2 Wash. firefighters hospitalized after apartment fire

The Spokane Valley Fire Department members sustained minor injuries battling a blaze that burst through the roof of the building

Nico Portuondo
The Spokesman-Review, Spokane, Wash.

SPOKANE VALLEY, Wash. — A large fire burst through the roof of two Spokane Valley apartments on Thursday, with two firefighters sustaining minor injuries in the response. Firefighters were able to control the fire, though, and save two pets along the way, according to Spokane Valley Deputy Fire Chief Marshal Brett Anderson.

The two Spokane Valley firefighters were sent to the hospital, but the rescued dog and cat were uninjured thanks to firefighters' efforts. No civilians suffered injuries during the fire.

"It could have been a lot worse if it wasn't somewhere so close," Spokane Valley Deputy Fire Chief Marshal Brett Anderson said. (Photo/Spokane Fire Department)

Fire crews responded to a fire call at the Willowbrook Apartments near Pines and Maxwell in Spokane Valley at 3:26 p.m., according to Anderson.

At the fire's peak, witnesses said the flame broke through the roof and shot out of the apartment

"It was a real giant flame coming out of there," said John Boldizsar, a resident of the apartment complex but not the building where the flame started.

Although no civilians were injured, two top-floor apartments were severely damaged. The residents who were living in them are now displaced, according to Anderson. The fire department said six families are getting help from the American Red Cross.

Residents of the entire apartment complex evacuated when they heard fire alarms and fire trucks enter the area.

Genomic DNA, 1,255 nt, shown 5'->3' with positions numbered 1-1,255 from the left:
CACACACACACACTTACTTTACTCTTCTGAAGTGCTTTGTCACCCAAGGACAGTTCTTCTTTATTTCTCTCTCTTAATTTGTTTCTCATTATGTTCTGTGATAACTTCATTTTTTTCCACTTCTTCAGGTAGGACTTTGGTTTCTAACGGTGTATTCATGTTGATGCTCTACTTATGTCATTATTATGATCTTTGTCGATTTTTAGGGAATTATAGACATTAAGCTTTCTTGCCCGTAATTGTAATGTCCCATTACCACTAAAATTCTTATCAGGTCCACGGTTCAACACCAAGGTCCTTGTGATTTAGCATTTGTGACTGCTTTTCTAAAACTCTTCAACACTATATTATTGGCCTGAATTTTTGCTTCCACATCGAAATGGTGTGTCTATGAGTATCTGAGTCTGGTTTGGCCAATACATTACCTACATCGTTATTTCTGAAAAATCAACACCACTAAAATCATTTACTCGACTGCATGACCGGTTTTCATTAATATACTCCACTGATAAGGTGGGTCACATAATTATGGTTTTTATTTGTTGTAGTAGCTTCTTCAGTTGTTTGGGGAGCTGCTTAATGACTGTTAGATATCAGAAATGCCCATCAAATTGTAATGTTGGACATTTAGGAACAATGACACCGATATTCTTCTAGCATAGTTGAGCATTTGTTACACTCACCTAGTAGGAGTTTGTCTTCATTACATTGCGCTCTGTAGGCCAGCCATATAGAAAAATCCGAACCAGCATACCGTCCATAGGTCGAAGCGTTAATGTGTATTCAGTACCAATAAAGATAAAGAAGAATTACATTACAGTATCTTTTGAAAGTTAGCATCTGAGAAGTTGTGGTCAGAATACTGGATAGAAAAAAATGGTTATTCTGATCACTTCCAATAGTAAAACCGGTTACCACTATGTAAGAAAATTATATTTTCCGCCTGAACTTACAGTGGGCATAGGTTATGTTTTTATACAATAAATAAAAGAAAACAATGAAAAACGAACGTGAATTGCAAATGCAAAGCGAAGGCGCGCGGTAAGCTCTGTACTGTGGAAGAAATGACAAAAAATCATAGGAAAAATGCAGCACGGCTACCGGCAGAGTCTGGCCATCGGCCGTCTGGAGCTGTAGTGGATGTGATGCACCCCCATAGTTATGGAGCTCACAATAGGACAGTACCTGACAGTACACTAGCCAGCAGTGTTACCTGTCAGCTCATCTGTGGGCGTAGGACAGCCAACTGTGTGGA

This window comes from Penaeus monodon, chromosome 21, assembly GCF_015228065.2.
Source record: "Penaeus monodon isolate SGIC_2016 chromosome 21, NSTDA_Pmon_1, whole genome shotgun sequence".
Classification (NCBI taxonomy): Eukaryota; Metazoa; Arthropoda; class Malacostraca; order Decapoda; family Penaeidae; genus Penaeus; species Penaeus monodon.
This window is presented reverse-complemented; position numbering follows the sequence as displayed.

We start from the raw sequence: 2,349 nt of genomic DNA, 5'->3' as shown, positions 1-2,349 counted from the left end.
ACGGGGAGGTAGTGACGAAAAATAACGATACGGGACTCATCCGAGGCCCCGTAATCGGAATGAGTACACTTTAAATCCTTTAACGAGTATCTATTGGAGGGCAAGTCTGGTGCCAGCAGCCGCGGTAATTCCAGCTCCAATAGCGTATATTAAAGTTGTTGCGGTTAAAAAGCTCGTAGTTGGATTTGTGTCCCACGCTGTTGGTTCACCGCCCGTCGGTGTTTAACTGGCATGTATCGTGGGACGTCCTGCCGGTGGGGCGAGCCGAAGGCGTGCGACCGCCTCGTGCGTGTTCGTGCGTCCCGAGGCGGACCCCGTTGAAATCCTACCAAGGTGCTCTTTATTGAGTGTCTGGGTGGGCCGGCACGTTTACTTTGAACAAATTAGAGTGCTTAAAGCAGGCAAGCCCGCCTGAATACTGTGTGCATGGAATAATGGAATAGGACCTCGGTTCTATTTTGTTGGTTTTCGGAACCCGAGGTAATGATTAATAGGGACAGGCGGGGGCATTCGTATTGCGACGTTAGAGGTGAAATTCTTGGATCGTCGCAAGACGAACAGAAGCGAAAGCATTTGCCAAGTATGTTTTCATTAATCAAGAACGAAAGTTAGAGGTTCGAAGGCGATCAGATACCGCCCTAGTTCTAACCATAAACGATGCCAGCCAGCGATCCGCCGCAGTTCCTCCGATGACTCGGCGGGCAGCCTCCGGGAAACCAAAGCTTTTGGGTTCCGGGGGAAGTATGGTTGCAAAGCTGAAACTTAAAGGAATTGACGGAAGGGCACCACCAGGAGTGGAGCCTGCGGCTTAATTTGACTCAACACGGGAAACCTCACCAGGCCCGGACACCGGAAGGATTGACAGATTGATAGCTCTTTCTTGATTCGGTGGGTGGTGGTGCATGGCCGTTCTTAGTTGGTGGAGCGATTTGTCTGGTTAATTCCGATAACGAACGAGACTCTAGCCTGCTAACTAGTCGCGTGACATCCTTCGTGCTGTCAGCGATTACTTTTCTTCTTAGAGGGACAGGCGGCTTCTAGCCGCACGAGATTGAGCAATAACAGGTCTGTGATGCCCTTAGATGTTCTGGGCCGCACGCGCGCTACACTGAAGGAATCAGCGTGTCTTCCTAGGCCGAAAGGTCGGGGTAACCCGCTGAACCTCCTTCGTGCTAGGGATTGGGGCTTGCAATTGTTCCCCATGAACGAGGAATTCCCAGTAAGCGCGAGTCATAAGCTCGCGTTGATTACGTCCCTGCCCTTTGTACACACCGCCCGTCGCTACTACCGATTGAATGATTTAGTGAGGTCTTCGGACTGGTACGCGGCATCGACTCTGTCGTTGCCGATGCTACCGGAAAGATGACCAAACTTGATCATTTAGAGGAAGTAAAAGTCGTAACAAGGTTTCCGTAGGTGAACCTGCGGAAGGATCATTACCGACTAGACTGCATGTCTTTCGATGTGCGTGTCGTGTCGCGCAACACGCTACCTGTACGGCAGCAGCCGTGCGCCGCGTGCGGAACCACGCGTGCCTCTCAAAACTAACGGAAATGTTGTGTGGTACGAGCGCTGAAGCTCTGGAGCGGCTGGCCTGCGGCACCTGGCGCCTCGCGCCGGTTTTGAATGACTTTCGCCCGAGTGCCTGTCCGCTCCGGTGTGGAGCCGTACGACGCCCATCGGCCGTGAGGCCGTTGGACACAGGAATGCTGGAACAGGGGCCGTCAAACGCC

Witnesses said it took fire crews around an hour to get the large flames controlled.

The cause of the fire is still under investigation, but Anderson said inspectors suspect it started out on the balcony of one of the damaged apartments.

As of Thursday afternoon, residents were still standing outside their apartments as firefighters put the final touches on extinguishing the fire and smoke.

Many were hugging their family members and passing out water bottles to exhausted neighbors. Witnesses were most of all thankful that none of their neighbors and friends were injured.

"There's been a couple of fires here, but nothing close to something as big as this," said Bekkie McClain, a resident of the apartment complex.

At least a dozen fire engines responded to the fire.

Anderson said it was a lucky break that Willowbrook apartments were so close to the fire station.

"It could have been a lot worse if it wasn't somewhere so close," Anderson said. "The area is in a red flag warning right now, so residents have to be extra careful."

The National Weather Service Office in Spokane had most of Eastern Washington under a red flag warning until 8 p.m. Thursday.

In a news release, the fire department asked residents to be mindful of the hot, dry weather to help protect firefighters.

"With temperatures still high and firefighters fighting daily fires, Firefighter health is a big concern," the release said. " The Spokane Valley Fire Department would like everyone to keep the extreme temperatures in the forefront. They are a threat to our community should a fire occur, and they are a threat to firefighters' health when wearing fire protection gear and equipment that adds 50 to 100 pounds to their body weight. Keeping hydrated is extremely difficult under these conditions."


(c)2021 The Spokesman-Review (Spokane, Wash.)

McClatchy-Tribune News Service

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